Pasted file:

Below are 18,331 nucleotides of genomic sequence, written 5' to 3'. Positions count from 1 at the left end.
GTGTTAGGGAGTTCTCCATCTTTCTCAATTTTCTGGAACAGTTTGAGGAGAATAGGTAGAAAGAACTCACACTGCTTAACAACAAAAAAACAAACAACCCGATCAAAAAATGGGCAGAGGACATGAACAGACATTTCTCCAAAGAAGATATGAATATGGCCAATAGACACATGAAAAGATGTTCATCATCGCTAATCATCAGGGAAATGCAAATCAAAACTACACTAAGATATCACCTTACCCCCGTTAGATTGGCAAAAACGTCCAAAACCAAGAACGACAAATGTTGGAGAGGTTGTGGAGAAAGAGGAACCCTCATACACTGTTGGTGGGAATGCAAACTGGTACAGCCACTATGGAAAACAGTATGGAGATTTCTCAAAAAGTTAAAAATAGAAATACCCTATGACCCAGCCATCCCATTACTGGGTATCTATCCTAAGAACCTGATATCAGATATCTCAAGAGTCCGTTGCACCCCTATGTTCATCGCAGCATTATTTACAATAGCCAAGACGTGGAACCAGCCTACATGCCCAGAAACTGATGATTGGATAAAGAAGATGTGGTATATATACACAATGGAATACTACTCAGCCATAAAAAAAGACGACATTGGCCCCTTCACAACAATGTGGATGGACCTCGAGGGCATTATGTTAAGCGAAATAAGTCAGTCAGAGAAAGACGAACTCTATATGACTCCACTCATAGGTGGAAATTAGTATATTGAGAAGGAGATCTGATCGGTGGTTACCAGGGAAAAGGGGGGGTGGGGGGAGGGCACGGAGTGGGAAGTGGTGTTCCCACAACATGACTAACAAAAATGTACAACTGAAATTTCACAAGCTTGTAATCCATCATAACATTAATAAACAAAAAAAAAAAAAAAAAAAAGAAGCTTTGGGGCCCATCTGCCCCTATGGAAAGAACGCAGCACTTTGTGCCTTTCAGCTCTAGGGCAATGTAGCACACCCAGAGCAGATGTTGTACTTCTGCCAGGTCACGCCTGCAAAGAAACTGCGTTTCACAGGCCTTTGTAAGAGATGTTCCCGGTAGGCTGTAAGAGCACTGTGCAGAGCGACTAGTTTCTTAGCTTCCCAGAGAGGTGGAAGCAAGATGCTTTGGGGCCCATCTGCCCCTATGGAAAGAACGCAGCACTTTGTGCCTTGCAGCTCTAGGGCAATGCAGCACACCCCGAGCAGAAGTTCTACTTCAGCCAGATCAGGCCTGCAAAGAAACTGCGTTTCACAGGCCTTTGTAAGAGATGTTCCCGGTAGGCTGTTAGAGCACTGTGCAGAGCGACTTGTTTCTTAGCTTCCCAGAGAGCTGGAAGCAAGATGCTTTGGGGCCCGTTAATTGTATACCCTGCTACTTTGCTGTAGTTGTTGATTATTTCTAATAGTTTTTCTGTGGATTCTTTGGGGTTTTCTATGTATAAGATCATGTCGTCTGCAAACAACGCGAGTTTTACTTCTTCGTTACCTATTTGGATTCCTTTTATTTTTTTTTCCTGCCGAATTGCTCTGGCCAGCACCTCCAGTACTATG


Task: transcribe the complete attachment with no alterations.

Below are 18,331 nucleotides of genomic sequence, written 5' to 3'. Positions count from 1 at the left end.
GTGTTAGGGAGTTCTCCATCTTTCTCAATTTTCTGGAACAGTTTGAGGAGAATAGGTAGAAAGAACTCACACTGCTTAACAACAAAAAAACAAACAACCCGATCAAAAAATGGGCAGAGGACATGAACAGACATTTCTCCAAAGAAGATATGAATATGGCCAATAGACACATGAAAAGATGTTCATCATCGCTAATCATCAGGGAAATGCAAATCAAAACTACACTAAGATATCACCTTACCCCCGTTAGATTGGCAAAAACGTCCAAAACCAAGAACGACAAATGTTGGAGAGGTTGTGGAGAAAGAGGAACCCTCATACACTGTTGGTGGGAATGCAAACTGGTACAGCCACTATGGAAAACAGTATGGAGATTTCTCAAAAAGTTAAAAATAGAAATACCCTATGACCCAGCCATCCCATTACTGGGTATCTATCCTAAGAACCTGATATCAGATATCTCAAGAGTCCGTTGCACCCCTATGTTCATCGCAGCATTATTTACAATAGCCAAGACGTGGAACCAGCCTACATGCCCAGAAACTGATGATTGGATAAAGAAGATGTGGTATATATACACAATGGAATACTACTCAGCCATAAAAAAAGACGACATTGGCCCCTTCACAACAATGTGGATGGACCTCGAGGGCATTATGTTAAGCGAAATAAGTCAGTCAGAGAAAGACGAACTCTATATGACTCCACTCATAGGTGGAAATTAGTATATTGAGAAGGAGATCTGATCGGTGGTTACCAGGGAAAAGGGGGGGTGGGGGGAGGGCACGGAGTGGGAAGTGGTGTTCCCACAACATGACTAACAAAAATGTACAACTGAAATTTCACAAGCTTGTAATCCATCATAACATTAATAAACAAAAAAAAAAAAAAAAAAAAGAAGCTTTGGGGCCCATCTGCCCCTATGGAAAGAACGCAGCACTTTGTGCCTTTCAGCTCTAGGGCAATGTAGCACACCCAGAGCAGATGTTGTACTTCTGCCAGGTCACGCCTGCAAAGAAACTGCGTTTCACAGGCCTTTGTAAGAGATGTTCCCGGTAGGCTGTAAGAGCACTGTGCAGAGCGACTAGTTTCTTAGCTTCCCAGAGAGGTGGAAGCAAGATGCTTTGGGGCCCATCTGCCCCTATGGAAAGAACGCAGCACTTTGTGCCTTGCAGCTCTAGGGCAATGCAGCACACCCCGAGCAGAAGTTCTACTTCAGCCAGATCAGGCCTGCAAAGAAACTGCGTTTCACAGGCCTTTGTAAGAGATGTTCCCGGTAGGCTGTTAGAGCACTGTGCAGAGCGACTTGTTTCTTAGCTTCCCAGAGAGCTGGAAGCAAGATGCTTTGGGGCCCGTTAATTGTATACCCTGCTACTTTGCTGTAGTTGTTGATTATTTCTAATAGTTTTTCTGTGGATTCTTTGGGGTTTTCTATGTATAAGATCATGTCGTCTGCAAACAACGCGAGTTTTACTTCTTCGTTACCTATTTGGATTCCTTTTATTTTTTTTTCCTGCCGAATTGCTCTGGCCAGCACCTCCAGTACTATG